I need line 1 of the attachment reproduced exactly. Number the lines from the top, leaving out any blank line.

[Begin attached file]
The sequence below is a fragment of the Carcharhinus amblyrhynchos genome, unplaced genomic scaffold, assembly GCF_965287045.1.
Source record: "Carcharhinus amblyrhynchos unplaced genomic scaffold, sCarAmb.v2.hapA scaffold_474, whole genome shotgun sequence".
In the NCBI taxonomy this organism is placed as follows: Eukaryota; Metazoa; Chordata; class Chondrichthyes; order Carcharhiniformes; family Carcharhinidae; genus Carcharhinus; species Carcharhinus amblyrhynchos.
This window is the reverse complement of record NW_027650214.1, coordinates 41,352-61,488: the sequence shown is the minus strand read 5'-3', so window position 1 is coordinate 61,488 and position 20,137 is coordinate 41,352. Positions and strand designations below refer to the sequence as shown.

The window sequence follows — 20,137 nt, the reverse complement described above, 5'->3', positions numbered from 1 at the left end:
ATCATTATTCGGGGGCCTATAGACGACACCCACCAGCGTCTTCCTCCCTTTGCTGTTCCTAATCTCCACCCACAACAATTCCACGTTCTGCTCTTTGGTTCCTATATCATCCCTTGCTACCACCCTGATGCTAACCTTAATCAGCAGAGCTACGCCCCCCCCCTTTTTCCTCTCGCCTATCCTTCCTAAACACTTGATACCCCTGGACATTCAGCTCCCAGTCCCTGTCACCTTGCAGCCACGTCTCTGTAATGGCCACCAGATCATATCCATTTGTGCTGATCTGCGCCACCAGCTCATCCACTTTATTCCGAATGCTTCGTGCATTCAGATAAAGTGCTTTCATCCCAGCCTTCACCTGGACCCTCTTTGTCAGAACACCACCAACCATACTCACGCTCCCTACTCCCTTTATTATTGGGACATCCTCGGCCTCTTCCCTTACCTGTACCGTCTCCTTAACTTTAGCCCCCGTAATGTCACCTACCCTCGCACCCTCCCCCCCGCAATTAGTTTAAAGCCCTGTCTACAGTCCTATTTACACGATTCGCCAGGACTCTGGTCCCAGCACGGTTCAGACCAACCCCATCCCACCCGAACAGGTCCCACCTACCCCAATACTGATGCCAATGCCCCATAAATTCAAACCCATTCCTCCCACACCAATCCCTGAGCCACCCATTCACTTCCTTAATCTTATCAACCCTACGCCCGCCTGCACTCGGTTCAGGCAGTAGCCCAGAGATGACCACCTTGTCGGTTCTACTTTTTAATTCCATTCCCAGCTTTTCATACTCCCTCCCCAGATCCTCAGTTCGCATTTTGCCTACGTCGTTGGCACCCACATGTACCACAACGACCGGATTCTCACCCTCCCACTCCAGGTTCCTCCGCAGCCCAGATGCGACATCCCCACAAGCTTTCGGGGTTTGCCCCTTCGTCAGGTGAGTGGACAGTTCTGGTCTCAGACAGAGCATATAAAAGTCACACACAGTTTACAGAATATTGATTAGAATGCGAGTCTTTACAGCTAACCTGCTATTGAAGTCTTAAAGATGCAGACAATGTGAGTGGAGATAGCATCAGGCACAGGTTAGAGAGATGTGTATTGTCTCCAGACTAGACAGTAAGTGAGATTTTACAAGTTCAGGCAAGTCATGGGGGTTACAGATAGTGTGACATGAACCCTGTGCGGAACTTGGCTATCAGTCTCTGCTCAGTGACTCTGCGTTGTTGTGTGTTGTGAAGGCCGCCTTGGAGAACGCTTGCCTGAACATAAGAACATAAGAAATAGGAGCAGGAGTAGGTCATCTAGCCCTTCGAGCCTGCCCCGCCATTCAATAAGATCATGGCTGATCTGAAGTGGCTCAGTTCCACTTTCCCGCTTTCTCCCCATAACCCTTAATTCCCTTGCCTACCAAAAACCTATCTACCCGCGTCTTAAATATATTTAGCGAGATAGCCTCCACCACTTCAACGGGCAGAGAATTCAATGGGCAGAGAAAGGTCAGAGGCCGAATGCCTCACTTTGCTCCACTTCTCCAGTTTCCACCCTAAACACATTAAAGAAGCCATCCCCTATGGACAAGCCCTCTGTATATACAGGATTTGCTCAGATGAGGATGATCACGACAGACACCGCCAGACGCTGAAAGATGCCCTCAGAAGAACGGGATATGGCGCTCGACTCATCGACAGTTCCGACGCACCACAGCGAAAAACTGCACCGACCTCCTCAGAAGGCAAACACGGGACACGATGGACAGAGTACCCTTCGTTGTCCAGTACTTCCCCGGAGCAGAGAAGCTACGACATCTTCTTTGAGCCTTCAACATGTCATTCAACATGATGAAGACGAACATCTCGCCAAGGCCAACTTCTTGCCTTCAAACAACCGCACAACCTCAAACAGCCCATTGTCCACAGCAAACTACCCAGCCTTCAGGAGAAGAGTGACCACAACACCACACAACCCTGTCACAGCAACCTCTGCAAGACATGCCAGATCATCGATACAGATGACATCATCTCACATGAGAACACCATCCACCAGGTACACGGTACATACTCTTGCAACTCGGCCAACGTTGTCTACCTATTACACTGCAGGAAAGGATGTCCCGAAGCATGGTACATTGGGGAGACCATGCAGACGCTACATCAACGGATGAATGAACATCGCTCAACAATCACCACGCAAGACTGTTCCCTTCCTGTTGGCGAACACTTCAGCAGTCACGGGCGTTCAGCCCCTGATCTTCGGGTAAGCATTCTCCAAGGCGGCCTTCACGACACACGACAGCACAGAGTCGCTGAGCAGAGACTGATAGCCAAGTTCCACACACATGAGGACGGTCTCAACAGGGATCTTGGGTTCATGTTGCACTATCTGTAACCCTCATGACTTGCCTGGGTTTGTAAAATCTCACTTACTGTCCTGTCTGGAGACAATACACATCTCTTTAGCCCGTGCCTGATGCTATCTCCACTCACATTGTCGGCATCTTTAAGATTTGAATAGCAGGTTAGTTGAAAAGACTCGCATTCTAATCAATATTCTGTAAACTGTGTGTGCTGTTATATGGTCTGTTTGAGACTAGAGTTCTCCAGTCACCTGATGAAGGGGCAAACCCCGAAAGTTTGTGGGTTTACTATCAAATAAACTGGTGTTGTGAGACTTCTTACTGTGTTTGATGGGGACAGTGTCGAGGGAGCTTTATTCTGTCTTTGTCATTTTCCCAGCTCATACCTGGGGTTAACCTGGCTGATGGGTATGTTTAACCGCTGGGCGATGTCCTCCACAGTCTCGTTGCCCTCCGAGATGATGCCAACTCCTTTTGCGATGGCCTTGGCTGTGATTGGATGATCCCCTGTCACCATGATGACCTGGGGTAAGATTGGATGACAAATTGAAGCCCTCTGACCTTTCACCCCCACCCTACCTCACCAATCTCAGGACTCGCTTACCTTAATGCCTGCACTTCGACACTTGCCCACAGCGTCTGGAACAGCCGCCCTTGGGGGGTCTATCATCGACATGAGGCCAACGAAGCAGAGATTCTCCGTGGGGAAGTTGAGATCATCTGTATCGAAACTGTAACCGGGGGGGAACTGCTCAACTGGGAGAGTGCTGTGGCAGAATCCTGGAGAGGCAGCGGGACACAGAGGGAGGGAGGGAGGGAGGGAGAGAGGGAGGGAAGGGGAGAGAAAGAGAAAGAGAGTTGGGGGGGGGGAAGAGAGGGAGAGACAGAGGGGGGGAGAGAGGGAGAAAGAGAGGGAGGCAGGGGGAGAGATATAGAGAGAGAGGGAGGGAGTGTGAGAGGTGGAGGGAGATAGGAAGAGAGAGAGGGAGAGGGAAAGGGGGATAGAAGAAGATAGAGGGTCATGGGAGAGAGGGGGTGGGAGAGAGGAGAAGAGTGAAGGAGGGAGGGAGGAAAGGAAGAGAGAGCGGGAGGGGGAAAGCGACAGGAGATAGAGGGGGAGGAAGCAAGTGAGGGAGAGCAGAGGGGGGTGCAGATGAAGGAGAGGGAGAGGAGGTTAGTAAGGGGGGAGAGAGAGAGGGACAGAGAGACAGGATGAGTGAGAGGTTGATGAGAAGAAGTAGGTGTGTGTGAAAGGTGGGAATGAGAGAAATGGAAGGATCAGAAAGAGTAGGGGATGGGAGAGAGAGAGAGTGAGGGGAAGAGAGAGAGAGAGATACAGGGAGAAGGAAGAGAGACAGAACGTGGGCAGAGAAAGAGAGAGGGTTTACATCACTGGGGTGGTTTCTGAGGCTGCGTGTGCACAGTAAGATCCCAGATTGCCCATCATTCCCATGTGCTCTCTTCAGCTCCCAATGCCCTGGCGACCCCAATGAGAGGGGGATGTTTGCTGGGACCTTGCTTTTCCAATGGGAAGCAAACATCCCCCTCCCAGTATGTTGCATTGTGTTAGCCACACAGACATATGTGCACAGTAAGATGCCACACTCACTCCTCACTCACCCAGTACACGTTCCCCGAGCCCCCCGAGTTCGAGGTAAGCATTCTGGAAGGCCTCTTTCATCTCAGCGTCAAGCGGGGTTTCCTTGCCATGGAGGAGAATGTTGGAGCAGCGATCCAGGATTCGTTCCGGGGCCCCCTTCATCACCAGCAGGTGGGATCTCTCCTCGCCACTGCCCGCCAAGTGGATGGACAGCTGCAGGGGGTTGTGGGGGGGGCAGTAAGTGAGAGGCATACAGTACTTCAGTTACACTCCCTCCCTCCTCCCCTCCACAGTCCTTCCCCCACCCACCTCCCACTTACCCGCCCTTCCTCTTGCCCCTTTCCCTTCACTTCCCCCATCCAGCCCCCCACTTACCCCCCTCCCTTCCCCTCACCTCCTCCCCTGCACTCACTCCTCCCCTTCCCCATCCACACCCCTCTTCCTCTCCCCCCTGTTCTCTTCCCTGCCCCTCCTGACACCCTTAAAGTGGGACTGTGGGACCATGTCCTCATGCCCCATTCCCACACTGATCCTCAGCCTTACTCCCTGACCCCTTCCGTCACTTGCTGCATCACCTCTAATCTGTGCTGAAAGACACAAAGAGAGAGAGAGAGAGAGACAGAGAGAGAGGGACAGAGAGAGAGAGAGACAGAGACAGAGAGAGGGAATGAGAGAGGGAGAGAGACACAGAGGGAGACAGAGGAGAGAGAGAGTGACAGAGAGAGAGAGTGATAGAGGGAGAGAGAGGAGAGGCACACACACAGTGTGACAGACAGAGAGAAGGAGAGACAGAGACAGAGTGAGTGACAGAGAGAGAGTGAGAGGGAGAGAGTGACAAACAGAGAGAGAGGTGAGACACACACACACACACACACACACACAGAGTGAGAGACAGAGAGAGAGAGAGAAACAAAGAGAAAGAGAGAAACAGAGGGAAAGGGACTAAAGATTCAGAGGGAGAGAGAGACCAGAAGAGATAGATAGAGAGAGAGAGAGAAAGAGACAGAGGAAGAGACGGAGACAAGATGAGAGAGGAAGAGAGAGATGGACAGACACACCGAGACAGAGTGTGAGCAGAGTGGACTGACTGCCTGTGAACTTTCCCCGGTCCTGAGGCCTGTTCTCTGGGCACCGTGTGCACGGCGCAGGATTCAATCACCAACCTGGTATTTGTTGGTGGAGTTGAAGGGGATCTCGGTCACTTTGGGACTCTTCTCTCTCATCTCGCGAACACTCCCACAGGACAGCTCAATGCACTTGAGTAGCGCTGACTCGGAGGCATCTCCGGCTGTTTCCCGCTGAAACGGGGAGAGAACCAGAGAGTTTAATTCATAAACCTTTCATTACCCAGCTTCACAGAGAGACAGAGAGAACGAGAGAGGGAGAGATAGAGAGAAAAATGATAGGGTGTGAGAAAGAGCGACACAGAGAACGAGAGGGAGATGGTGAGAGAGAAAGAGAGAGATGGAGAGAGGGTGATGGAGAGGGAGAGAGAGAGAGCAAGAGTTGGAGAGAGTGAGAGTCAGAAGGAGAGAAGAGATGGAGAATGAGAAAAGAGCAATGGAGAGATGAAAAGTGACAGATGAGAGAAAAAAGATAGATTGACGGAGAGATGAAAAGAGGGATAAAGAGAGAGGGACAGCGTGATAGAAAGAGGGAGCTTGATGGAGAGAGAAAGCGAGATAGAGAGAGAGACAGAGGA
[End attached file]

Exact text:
The sequence below is a fragment of the Carcharhinus amblyrhynchos genome, unplaced genomic scaffold, assembly GCF_965287045.1.